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Bay of Fundy
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Bay of Fundy

The Bay of Fundy is a bay located on the Atlantic coast of Canada, on the north end of the Gulf of Maine between the provinces of New Brunswick and Nova Scotia. The name "Fundy" is thought to date back to the 16th century when the Portuguese referred to the bay as "Rio Fondo" or "deep river"

The bay is famously known for its high tides. The claim that has resulted in a long-simmering rivalry between Minas Bay in the Bay of Fundy and Leaf Basin in Ungava Bay in Nunavik, in Arctic Quebec, over which one has the highest tides. The Canadian Hydrographic Service finally declared it a tie, at approximately 17 metres. [1]

Mi'kmaq folklore declares that the tides are caused by a giant whale splashing in the water. Oceanographers attribute it to tidal resonance resulting from a coincidence of timing: the time it takes a large wave to go from the mouth of the bay to the opposite end and back is the same as the time from one high tide to the next.

The bay receives the waters of several major rivers including the Saint John River and the St. Croix River (Maine-New Brunswick). The largest city of the bay is Saint John, New Brunswick, located at the mouth of the Saint John River. The enormous tidal swings in the bay cause the Saint John River to reverse its flow at the Reversing Falls diurnally near its mouth.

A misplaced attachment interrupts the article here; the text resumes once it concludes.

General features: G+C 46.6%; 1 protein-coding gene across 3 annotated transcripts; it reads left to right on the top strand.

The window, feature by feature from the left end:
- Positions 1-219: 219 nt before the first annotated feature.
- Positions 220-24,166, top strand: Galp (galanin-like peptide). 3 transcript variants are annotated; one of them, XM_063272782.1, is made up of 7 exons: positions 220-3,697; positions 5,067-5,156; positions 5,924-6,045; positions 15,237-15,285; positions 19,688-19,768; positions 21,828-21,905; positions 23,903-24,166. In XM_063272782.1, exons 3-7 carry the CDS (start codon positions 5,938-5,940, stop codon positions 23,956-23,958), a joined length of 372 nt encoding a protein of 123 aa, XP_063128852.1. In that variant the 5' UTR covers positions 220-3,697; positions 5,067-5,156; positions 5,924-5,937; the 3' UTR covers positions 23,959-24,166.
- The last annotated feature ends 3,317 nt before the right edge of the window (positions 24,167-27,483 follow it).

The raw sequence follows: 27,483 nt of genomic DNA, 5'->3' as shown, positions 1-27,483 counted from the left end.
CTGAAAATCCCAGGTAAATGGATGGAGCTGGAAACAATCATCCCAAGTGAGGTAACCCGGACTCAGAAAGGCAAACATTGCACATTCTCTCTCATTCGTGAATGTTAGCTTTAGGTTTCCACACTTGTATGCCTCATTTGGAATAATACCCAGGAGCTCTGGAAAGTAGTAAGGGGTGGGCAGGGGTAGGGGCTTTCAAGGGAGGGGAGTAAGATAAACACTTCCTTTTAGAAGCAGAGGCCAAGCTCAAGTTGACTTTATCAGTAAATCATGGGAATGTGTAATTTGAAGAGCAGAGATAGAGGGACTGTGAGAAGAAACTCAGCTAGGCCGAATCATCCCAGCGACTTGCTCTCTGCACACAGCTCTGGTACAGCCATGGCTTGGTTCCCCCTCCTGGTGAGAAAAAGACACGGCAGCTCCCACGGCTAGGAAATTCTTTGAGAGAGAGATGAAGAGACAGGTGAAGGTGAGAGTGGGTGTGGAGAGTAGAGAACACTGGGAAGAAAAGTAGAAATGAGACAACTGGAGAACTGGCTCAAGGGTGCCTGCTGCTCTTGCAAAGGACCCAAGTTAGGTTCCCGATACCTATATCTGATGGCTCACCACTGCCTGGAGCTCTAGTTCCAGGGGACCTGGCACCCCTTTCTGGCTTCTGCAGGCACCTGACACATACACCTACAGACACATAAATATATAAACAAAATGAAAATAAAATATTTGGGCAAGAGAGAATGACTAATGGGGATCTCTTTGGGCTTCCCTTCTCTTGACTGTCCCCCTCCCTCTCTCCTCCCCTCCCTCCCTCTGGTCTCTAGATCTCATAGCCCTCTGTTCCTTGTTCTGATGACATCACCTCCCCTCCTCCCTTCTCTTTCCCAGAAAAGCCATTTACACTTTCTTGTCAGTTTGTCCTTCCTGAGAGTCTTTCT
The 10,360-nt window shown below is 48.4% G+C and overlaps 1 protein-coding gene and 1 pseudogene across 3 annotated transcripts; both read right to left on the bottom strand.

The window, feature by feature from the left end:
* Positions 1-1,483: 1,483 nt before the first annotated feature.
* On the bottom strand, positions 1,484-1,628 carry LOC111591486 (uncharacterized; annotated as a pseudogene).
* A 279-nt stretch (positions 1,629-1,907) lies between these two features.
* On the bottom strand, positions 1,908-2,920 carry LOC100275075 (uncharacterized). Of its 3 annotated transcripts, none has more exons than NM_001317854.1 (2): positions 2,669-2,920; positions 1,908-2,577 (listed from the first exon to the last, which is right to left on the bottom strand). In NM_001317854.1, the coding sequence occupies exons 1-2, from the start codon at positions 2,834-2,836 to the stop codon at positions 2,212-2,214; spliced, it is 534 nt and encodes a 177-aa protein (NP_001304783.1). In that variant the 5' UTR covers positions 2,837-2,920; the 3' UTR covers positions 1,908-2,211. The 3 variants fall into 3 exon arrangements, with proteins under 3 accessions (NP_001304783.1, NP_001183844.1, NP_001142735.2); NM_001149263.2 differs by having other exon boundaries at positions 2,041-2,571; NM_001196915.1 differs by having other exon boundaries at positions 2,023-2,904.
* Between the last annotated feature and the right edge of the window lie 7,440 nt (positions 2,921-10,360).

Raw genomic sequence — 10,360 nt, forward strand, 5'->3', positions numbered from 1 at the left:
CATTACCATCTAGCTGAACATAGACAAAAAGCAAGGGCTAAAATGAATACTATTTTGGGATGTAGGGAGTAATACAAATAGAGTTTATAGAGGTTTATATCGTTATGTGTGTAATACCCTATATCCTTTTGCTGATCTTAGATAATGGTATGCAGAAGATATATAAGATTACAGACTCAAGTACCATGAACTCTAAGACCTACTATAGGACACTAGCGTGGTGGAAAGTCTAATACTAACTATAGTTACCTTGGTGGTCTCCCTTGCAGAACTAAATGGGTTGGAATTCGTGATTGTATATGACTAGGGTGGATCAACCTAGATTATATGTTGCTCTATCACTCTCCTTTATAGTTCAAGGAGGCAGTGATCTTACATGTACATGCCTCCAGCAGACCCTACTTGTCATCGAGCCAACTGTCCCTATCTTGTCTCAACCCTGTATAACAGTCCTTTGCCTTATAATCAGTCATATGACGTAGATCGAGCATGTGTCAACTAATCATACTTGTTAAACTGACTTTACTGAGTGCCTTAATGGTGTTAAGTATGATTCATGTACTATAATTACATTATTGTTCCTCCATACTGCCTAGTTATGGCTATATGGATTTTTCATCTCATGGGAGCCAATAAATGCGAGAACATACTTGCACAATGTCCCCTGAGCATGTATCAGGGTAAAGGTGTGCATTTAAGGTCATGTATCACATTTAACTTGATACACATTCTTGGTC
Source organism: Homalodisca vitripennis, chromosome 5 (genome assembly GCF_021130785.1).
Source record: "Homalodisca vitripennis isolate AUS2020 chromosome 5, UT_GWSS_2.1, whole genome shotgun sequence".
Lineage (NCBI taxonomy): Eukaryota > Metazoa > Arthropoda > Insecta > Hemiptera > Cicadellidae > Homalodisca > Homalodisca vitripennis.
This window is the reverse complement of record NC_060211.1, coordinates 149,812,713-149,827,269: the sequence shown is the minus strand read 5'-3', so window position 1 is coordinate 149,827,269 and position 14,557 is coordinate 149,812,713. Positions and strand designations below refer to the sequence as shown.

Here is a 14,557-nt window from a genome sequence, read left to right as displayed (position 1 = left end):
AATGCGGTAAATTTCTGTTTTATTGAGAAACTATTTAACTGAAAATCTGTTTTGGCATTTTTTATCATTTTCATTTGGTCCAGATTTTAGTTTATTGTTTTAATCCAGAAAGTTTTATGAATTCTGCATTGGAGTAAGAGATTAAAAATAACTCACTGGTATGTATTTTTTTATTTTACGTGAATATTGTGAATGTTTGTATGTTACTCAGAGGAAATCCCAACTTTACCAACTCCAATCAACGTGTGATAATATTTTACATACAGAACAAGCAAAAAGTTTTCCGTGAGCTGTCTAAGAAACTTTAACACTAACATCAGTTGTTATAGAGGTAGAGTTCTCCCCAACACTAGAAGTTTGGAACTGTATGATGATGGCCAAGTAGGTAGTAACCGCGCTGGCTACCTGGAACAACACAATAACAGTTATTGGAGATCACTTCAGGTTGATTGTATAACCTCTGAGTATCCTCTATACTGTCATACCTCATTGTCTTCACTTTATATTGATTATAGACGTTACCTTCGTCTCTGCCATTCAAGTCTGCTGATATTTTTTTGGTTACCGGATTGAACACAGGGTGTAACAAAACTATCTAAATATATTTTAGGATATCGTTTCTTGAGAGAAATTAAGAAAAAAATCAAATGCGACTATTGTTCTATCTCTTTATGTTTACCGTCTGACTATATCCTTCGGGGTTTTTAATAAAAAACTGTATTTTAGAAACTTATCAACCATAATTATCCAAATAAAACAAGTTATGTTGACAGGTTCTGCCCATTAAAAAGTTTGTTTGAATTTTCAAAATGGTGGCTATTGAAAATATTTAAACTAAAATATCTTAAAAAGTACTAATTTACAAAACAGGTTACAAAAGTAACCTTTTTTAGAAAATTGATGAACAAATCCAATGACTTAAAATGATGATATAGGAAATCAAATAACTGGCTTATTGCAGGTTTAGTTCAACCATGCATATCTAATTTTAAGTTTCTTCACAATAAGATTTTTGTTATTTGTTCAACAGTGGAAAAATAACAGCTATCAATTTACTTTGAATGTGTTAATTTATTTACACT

The bay essentially bifurcates at its northeast end splitting into Chignecto Bay to the north and the Minas Channel to the south, with extends through Minas Bay into Cobequid Bay. The city of Truro, Nova Scotia is located on the Salmon River at the end of Cobequid Bay. The rush of extreme tides into Cobequid Bay and up the Salmon River at Truro result in the most notable examples of tidal bores on earth.

The bay is traversed by passenger and automobile ferry from Saint John, New Brunswick to Digby, Nova Scotia.

Several proposals to construct tidal harnesses to generate electrical power have been put forward. Such proposals have mainly involved building barrages which effectively dam off a smaller arm of the bay and extract power from water flow across them. One such facitility exists, an 18 megawatt facility at Annapolis Royal, but larger facilities have been held back by a number of factors, including environmental concerns. Damming a large arm of the Bay of Fundy would have significant and not well-understood effects both within the dammed bay itself and in the surrounding regions. Intertidal habitats would be drastically affected, for example, and a facility would bring the bay closer to resonance, increasing tidal range over a very large area - an increase in tidal range of 20 cm (from approximately 1 m) would be expected in coastal sites in Maine, possibly leading to flooding.